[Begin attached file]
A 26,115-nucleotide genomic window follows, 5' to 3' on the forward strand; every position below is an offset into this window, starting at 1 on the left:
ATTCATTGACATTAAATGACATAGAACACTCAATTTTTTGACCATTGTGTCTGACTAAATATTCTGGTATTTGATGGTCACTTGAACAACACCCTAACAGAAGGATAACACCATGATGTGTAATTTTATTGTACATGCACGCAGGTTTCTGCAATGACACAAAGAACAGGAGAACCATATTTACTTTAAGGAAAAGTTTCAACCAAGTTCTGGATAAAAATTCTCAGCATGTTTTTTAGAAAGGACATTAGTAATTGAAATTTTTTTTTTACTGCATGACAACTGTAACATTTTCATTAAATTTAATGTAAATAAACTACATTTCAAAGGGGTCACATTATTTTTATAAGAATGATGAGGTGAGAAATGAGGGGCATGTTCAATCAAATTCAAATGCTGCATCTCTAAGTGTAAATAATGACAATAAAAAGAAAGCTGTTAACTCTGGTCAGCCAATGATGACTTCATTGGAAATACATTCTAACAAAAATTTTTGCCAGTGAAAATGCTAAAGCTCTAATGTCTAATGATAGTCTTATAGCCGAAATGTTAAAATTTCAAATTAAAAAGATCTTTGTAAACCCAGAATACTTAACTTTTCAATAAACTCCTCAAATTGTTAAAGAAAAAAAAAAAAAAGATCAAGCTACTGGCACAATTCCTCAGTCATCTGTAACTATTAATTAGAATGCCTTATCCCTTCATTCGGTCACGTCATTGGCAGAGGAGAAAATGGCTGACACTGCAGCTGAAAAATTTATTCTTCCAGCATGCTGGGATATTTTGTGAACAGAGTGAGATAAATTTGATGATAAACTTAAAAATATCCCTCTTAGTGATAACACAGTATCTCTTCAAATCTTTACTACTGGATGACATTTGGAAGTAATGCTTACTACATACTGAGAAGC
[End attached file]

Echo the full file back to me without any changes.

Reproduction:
A 26,115-nucleotide genomic window follows, 5' to 3' on the forward strand; every position below is an offset into this window, starting at 1 on the left:
ATTCATTGACATTAAATGACATAGAACACTCAATTTTTTGACCATTGTGTCTGACTAAATATTCTGGTATTTGATGGTCACTTGAACAACACCCTAACAGAAGGATAACACCATGATGTGTAATTTTATTGTACATGCACGCAGGTTTCTGCAATGACACAAAGAACAGGAGAACCATATTTACTTTAAGGAAAAGTTTCAACCAAGTTCTGGATAAAAATTCTCAGCATGTTTTTTAGAAAGGACATTAGTAATTGAAATTTTTTTTTTACTGCATGACAACTGTAACATTTTCATTAAATTTAATGTAAATAAACTACATTTCAAAGGGGTCACATTATTTTTATAAGAATGATGAGGTGAGAAATGAGGGGCATGTTCAATCAAATTCAAATGCTGCATCTCTAAGTGTAAATAATGACAATAAAAAGAAAGCTGTTAACTCTGGTCAGCCAATGATGACTTCATTGGAAATACATTCTAACAAAAATTTTTGCCAGTGAAAATGCTAAAGCTCTAATGTCTAATGATAGTCTTATAGCCGAAATGTTAAAATTTCAAATTAAAAAGATCTTTGTAAACCCAGAATACTTAACTTTTCAATAAACTCCTCAAATTGTTAAAGAAAAAAAAAAAAAAGATCAAGCTACTGGCACAATTCCTCAGTCATCTGTAACTATTAATTAGAATGCCTTATCCCTTCATTCGGTCACGTCATTGGCAGAGGAGAAAATGGCTGACACTGCAGCTGAAAAATTTATTCTTCCAGCATGCTGGGATATTTTGTGAACAGAGTGAGATAAATTTGATGATAAACTTAAAAATATCCCTCTTAGTGATAACACAGTATCTCTTCAAATCTTTACTACTGGATGACATTTGGAAGTAATGCTTACTACATACTGAGAAGC